MUSIC: 6 note ABS logo.

NARR: To conduct a successful guided touch tour, limit the number in your group to six people or less. This guide leads three people to explore a sculpture by Giacometti. Notice how she begins her verbal description. She provides the title, artist, and medium. She alerts them to the pedestal beneath the sculpture. And she gives them the physical dimensions of the work.

GUIDE: Ok, here we are and we are in front of another sculpture by the artist Giacometti. This one is called Spoon Woman, and it's another bronze sculpture. It was in 1926 to 1927. Again, it's on a museum base that's about two feet high. And then the sculpture itself is about 56 inches high. And it is an abstracted figure.

NARRATOR: As the guide helps visitors to explore the statue, notice how she engages them in conversation that helps them explore their reactions to the work while she provides more art history context.

GUIDE: Let's have Dennis start right in the center, and I think we can all touch it at the same time, Doris at the back of it, Dennis is at the front, and Ann you're sort on the side.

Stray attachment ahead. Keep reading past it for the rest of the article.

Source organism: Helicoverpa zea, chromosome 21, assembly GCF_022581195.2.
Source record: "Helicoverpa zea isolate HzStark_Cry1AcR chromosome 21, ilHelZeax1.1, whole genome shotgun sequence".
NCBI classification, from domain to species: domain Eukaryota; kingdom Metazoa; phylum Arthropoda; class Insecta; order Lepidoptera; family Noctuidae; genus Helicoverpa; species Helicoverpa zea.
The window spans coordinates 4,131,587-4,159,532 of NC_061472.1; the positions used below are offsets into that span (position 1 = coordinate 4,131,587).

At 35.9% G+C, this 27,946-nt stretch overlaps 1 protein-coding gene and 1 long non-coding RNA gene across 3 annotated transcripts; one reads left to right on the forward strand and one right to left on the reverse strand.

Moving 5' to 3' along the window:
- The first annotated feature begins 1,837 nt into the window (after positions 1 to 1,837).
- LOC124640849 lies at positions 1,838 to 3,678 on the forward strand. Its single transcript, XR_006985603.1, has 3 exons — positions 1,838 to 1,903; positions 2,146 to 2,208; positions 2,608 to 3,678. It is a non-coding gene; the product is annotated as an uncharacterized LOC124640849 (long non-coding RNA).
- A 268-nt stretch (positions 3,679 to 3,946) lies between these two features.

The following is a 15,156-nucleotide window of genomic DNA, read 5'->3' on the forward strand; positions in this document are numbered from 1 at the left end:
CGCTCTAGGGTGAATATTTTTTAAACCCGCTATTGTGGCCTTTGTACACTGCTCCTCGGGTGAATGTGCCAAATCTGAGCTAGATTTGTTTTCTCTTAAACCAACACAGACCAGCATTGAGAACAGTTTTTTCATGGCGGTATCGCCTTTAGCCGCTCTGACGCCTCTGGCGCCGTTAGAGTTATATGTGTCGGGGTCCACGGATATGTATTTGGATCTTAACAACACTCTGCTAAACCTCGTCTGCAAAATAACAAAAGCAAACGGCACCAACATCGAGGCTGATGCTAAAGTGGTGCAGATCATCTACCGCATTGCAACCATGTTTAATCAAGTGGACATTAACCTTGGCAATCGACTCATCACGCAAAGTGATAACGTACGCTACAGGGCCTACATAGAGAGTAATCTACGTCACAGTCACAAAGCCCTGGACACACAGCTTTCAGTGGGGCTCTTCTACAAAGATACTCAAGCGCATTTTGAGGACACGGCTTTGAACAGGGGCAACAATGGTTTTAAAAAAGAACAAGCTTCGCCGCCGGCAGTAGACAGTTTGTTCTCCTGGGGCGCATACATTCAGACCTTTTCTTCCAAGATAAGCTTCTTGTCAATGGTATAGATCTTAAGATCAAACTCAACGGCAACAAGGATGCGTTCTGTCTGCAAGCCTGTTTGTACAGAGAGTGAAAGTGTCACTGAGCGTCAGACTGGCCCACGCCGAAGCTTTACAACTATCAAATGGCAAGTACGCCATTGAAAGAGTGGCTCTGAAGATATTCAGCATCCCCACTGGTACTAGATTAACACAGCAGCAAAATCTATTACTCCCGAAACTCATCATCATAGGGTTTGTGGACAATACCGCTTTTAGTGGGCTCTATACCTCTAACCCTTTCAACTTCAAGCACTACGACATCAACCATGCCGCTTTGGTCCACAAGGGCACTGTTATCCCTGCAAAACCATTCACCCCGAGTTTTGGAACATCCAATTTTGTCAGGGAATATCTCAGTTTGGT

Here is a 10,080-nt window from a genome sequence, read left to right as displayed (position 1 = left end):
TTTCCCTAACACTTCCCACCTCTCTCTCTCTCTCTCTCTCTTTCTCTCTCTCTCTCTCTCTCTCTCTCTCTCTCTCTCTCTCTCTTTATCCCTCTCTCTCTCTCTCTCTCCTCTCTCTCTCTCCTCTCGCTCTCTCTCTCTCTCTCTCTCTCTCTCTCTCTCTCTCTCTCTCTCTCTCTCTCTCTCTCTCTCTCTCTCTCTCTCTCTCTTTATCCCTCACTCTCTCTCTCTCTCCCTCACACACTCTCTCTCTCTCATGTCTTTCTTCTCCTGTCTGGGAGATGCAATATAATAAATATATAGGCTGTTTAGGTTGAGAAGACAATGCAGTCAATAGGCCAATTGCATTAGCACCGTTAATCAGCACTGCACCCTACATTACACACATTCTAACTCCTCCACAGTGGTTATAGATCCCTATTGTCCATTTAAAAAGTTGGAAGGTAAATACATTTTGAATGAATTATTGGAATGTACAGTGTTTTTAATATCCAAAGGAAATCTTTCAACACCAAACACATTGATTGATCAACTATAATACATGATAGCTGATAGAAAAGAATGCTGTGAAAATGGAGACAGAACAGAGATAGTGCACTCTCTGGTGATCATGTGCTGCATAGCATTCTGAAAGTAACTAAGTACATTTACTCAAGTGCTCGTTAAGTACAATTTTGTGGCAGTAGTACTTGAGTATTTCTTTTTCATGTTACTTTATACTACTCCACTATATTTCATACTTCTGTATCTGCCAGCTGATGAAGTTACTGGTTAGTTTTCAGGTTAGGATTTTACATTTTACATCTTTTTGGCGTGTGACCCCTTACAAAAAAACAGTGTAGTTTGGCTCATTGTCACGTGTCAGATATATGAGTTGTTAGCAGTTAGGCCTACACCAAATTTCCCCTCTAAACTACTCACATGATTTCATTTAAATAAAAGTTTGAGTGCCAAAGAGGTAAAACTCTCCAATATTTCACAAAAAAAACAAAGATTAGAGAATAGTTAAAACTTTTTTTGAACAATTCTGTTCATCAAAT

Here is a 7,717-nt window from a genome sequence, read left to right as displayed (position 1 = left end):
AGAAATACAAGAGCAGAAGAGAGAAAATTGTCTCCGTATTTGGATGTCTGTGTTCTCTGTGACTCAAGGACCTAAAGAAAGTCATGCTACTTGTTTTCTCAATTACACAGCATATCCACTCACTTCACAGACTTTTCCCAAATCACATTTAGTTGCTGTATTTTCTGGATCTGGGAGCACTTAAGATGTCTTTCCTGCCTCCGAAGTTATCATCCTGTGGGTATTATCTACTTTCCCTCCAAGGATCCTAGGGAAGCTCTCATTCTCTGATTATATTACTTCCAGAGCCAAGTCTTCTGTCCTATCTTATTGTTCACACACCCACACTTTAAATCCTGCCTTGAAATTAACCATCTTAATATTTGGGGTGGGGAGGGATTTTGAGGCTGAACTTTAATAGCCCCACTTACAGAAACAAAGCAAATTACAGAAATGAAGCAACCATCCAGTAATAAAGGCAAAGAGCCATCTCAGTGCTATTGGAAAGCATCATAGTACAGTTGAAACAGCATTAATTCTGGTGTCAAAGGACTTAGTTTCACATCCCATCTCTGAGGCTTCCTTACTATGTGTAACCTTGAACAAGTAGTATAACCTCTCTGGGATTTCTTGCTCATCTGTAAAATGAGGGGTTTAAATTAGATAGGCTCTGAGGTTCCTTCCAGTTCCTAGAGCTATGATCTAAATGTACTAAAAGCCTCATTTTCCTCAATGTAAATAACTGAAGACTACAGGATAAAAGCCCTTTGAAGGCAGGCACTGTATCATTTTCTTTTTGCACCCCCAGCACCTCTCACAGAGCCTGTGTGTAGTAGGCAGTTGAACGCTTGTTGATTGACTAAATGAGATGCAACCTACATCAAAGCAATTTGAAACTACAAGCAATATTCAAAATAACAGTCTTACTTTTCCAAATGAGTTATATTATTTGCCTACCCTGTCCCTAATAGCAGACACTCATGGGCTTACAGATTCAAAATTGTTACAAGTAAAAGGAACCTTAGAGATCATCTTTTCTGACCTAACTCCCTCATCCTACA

DORIS: I feel like I'd like to roll up inside the middle.

GUIDE: Seems very inviting?

DORIS: Yes, a very attractive shape.

GUIDE: What about the texture of this compared to the texture of the dog that we saw?

DENNIS: Well, this is a smooth texture. And if this is the head, you mentioned that there's an Egyptian eye up here, the whole thing reminds me kind of an African carving.

GUIDE: And in fact Giacometti and many other sculptors that there were working in the pre-World War I time and they were very interested in Africa and Oceanic Art.

NARRATOR: On a guided touch tour, it's best if visitors can reach all parts of an object, as with this sculpture. And remember, guided touch takes time, so limit the number of objects on your tour.



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